Torque is the simply the amount a shaft (shown in blue) twists when subjected to a known amount of force (usually one foot-pound of force is applied) and the torque value is always expressed in degrees. It is a term commonly associated with composite or graphite shafts, but steel shafts have a certain degree of torque too. However the amount cannot be independently changed from the frequency (or stiffness) of the shaft like a composite design, thus torque of steel shafts is generally not listed by the manufacturer. A lower torque value (i.e. 3.5° versus 4.5°) resists the shaft from twisting on the downswing with all else equal.
Is there a standard?
The answer to that is no, just like most parameters in the golf industry. I like to say “the only standard in the golf industry is there are no standards.” Each manufacturer has an internal method for measuring torque that will vary from one to the next. However, each shaft by the manufacturer will be measured using the exact same clamping dimensions and force for all their shafts. To explain this, let’s look at the following diagram.
The top shaft shows how Hireko measures torque for our Dynamic Shaft Fitting Index. We clamp 1” of the tip where the tip weight or force is applied. Of course for this to occur, the butt end is clamped (in our case 2”) to secure the shaft. The difference between the clamps is called the beam length. At Hireko, we measure a longer beam length than any manufacturer which is important to know when looking at out listed values versus those by the actual manufacturer.
For the sake of example, this 46” raw shaft (with a 43” beam length) happens to measure a torque of 6.0º using 1 foot-pound of force. By most standards, this torque rating may seem high.
Now let’s take the same exact shaft and change the clamping dimensions. Some manufacturers may elect to clamp 3” up from the tip and use a 32” beam length on their woods. This means the butt end of the shaft is clamped 11”. While this may sound like a lot of shaft is not being included for the torque measurement, there may be a valid reason. Some manufacturers have been measuring torque on their shafts since the days when wooden woods were common. In those days the shaft would exit the head 3” from the tip. Plus the shaft would be cut to length and not used at its full length. The clamping dimension further down the butt end would be closely associated with the position of the lower hand or portion of the grip.
By changing the beam length, the torque value of this shaft goes from 6.0º down to 4.3º, which is no longer considered high, but more average for a wood shaft. None of the manufacturers that I am aware of show how their torque is measured. So comparing torque values from manufacturer to manufacturer is not an exact science like it is by looking at the values from shaft-to-shaft with one particular company’s product line. This is one of the reasons why Hireko continues to test all parameters using the same testing methods and publish those results in our annual Shaft Fitting Addendum.
Is lower torque better?
The one thing about torque is that it is perhaps the most misunderstood shaft parameter and to the bewilderment of many, may not make complete sense. There is a myth out there that the lower the torque the better and will result into a straighter shot. While that may had started in the early days of graphite production, this is not entirely true today.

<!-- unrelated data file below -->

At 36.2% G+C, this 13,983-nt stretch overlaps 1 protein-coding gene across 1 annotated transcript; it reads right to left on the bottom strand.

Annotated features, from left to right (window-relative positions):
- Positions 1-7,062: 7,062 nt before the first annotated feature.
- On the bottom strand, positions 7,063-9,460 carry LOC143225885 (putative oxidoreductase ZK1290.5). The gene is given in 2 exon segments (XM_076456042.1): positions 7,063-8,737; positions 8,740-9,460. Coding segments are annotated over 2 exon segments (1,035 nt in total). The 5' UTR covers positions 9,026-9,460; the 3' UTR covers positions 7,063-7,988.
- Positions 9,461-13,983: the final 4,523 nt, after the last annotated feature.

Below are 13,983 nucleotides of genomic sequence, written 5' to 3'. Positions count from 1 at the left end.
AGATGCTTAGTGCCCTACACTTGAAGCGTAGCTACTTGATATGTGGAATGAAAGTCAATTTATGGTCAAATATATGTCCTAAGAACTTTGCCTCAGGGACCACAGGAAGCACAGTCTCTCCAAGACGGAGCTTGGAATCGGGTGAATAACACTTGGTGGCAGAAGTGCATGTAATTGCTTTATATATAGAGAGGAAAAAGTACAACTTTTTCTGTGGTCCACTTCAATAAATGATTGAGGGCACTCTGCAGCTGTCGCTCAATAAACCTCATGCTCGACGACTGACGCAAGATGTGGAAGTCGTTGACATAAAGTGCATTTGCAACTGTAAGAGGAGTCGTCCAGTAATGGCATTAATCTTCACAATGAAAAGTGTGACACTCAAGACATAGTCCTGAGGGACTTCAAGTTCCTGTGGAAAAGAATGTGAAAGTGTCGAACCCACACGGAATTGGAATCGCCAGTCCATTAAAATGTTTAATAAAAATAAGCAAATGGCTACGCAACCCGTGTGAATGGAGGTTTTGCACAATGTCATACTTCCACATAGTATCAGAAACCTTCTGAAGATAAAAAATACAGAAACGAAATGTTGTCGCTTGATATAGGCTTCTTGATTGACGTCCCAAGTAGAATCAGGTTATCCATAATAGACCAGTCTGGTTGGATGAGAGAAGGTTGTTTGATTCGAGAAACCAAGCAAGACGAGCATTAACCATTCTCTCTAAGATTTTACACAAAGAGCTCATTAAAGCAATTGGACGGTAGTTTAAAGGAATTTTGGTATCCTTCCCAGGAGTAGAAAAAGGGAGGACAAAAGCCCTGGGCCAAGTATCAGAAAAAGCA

One of the reasons shafts with higher torque values are considered less accurate can be attributed to the cost. Often times the higher torque wood shafts (above 6°) will be less than $9 retail and may not be 100% graphite, but have a certain percentage of fiberglass mixed in. One clue is to look at the shaft weight. A heavier weight will be a sure sign that is contains a high percentage of fiberglass. Some shafts that are found in boxed sets or very inexpensive composite shafts contain fiberglass.
Low cost graphite shaft are constructed with low modulus (lower strength) materials. Often times these shafts will exhibit both high torque and a softer tip section. In the hands of a stronger player, this combination would be less accurate than a lower torque model.
But not all higher torque shaft use low modulus material. Contrary, some of the world’s most expensive shafts have higher torque values and here are a couple reasons why. With the advent of 4-axis winding, manufacturers might elect to wrap high modulus graphite plies at 0º angles on the mandrel to increase the hoop strength and control shaft ovalization allowing for better shot consistency. These fibers have no contribution to the torque of the shaft.
Secondly, shaft weight plays an important factor. If you do not believe me, look at any shaft line that is produced in different weight options. It should come as no surprise that the lighter the shaft; the higher the torque value. When you think about it, this makes complete sense. If less material is used (due to the lighter weight), there is less material available to control torque or resist twisting.
This year will there will be a focus or at least a trend toward lighter and lighter weight drivers. These drivers will be using shafts in the 50 gram and even lighter range. All of these super-lightweight shafts will require better quality materials to achieve the target weight and limit breakage. As a result of the thinner walls these shafts may have torque value by the manufacturer close to 6º (or 8º using Hireko’s longer beam length method), yet will produce highly playable clubs.
If you have control problems with these lighter weight / higher torque designs – don’t blame the torque. Blame the longer assembly length or the potential that the club is just too light for you to handle. Additional torque could actually be your friend, especially if you tend to fade, push or slice the ball as this could help to close the club face and not resist it.